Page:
[iii], 60 pages : illustrations, maps ; 26 cm
"On March 10, 2008, some 700 to 1,000 Tibetans living in Kathmandu gathered at Boudha Stupa to mark 'Tibetan National Uprising Day,' the anniversary of the 1959 Tibetan rebellion against China's rule in Tibet. As the protesters proceeded out of the stupa gate, some young Nepalis pretending to join the protest reportedly started throwing rocks in the direction of the police. Nepali police then moved in and brutally dispersed the demonstrators with lathis, arresting more than 150 people. All those detained were released later the same evening without charge. As news of continuing protests in Tibet and the Chinese government's harsh crackdown reached Nepal and the world in March, many Tibetans in Nepal felt compelled to speak out. Since March 10, members of Nepal's Tibetan community have frequently carried out peaceful protests (from April 3-15 protests were temporarily suspended to respect the period of Nepal's Constituent Assembly elections). Under slogans of 'Free Tibet' and 'Save Tibet,' Tibetans in Nepal have been calling on the Chinese government to allow Tibetans their rights to freedom of expression and peaceful assembly; cease excessive use of force against Tibetan protesters; release all Tibetans who have been arrested or detained after participating in protests or for the peaceful exercise of their political views; and allow international media unobstructed access to Tibet. More recently they have called for a United Nations investigation inside Tibet and medical care for those injured in the demonstrations in Tibet. This report documents violations of human rights by the Nepali authorities, particularly the police, against Tibetans involved in demonstrations in Kathmandu, Nepal. These include unnecessary and excessive use of force, arbitrary arrest, sexual assault of women during arrest, arbitrary and preventive detention, beatings in detention, unlawful threats to deport Tibetans to China, and unnecessary restrictions on freedom of movement in the Kathmandu Valley. Nepali authorities have also harassed Tibetan and foreign journalists and Nepali, Tibetan, and foreign human rights defenders. At least 8,350 arrests of Tibetans were made between March 10 and July 18 (many people were arrested more than once). While the frequency of protests has diminished since May, protests have continued to take place on an almost weekly basis, with continuing abuses by Nepali authorities in response. Few of those arrested have been provided with a reason for their detention and virtually all have been released without charge."--Excerpted from Summary, p. 3-4.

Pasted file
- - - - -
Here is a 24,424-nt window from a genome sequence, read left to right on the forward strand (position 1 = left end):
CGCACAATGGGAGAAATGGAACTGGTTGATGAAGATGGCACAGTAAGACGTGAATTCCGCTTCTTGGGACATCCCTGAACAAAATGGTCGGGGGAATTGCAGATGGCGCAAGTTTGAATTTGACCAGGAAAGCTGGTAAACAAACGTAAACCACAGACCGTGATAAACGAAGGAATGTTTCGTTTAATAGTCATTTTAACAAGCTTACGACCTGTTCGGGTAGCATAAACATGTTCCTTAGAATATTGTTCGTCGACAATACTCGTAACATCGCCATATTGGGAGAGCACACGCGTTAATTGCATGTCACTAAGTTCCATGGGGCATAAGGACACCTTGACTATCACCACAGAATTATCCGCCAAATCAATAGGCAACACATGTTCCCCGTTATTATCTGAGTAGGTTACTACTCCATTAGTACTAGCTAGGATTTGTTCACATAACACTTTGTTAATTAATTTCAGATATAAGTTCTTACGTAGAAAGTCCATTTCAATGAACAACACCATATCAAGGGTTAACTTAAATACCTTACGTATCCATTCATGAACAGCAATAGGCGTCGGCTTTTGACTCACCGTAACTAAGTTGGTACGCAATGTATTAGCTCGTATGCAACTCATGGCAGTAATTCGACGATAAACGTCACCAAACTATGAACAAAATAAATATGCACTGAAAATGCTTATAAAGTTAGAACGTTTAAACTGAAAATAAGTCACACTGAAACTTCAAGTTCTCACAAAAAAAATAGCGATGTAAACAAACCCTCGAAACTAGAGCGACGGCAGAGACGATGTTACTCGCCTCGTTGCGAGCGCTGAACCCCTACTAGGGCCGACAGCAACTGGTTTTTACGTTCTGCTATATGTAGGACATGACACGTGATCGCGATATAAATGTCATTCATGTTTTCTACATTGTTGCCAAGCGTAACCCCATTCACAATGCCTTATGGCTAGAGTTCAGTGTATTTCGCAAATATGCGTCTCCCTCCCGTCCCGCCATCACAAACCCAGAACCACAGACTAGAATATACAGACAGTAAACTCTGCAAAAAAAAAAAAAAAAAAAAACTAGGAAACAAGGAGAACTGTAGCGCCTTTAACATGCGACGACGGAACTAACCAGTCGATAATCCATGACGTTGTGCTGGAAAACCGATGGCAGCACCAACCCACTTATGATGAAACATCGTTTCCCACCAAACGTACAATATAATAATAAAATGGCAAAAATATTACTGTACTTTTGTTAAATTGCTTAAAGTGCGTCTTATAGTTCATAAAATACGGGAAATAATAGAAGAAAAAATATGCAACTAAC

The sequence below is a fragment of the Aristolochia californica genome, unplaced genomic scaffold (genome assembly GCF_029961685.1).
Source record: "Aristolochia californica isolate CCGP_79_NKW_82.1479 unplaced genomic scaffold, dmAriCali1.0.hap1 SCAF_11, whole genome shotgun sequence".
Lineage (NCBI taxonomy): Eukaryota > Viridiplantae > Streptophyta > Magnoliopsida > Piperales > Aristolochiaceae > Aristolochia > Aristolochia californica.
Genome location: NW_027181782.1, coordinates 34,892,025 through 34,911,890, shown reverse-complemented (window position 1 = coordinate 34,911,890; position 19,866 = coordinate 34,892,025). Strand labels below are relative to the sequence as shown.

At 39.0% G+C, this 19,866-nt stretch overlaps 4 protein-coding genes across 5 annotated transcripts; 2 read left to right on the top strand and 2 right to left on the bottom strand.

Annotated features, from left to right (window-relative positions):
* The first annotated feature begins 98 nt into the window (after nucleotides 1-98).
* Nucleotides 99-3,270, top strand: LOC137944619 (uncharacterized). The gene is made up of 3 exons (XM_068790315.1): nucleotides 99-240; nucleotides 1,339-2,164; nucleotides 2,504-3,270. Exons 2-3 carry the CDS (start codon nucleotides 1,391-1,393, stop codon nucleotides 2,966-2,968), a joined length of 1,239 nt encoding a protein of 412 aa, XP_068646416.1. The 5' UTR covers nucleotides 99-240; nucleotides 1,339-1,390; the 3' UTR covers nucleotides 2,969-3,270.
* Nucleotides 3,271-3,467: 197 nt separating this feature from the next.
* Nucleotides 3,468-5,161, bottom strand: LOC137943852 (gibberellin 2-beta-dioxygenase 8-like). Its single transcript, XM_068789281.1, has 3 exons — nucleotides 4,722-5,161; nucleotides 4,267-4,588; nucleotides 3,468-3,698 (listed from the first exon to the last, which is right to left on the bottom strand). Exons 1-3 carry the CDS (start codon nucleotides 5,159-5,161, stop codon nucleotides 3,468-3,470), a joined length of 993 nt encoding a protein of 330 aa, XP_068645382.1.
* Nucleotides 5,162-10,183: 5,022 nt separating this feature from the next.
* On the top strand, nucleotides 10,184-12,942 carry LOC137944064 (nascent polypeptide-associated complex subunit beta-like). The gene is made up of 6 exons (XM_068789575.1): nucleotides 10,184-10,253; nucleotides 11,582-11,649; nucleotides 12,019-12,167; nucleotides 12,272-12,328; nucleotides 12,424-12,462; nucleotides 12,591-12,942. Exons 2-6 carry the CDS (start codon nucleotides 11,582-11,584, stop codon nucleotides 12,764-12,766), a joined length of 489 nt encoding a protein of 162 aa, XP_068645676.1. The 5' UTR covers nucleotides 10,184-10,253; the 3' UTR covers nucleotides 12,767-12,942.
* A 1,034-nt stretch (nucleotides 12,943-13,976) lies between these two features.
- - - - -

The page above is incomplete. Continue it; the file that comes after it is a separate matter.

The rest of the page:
"July 2008"--Table of contents page. "Human Rights Watch"--T.p.
Bibliography, etc. Note
Includes bibliographical references.